This proposal, unlike the MEP item, would require that companies give some effort. Qualifying businesses would need to establish a technological link to the IRA program. However, as Morningstar would only mandate IRA enrollment for companies that have electronic payroll systems, the required effort would be minimal indeed. Arranging IRA withholdings would be no more difficult than would enacting any other form of payroll deductions.
These IRA plans would be floors, not ceilings. Companies would neither be required nor expected to provide any contribution matches. The maximum contribution level would be set lower than those of 401(k) plans, and certain other features would be less desirable, so as to encourage the companies to upgrade from the IRA enrollment to offering a full-fledged 401(k) plan. National IRAs would fill a gap--but oh, what a gap.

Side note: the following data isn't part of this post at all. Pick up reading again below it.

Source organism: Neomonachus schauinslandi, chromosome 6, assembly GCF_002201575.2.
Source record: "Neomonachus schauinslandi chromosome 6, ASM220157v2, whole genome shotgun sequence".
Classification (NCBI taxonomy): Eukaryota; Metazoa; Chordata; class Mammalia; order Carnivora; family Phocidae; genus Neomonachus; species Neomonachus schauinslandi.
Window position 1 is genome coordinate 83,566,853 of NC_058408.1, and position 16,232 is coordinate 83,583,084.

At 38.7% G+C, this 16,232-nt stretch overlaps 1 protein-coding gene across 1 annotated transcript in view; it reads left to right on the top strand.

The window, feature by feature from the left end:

These two proposals would be easy to implement, and force no mandates onto employees. They would retain their economic freedom. The benefit, should the proposals be passed, would be to give tens of millions of Americans access to a company-based retirement plan. In addition, small-company 401(k) costs would decline. That sounds like a great deal to me.
If Congress served the best interests of American workers, without regard to scoring points in political debates or satisfying lobbyists, these proposals would quickly be passed and implemented. They cannot be reasonably opposed. Whether such an action will occur is, of course, another question altogether. There isn't much room for optimism there.
John Rekenthaler has been researching the fund industry since 1988. He is now a columnist for Morningstar.com and a member of Morningstar's investment research department. John is quick to point out that while Morningstar typically agrees with the views of the Rekenthaler Report, his views are his own.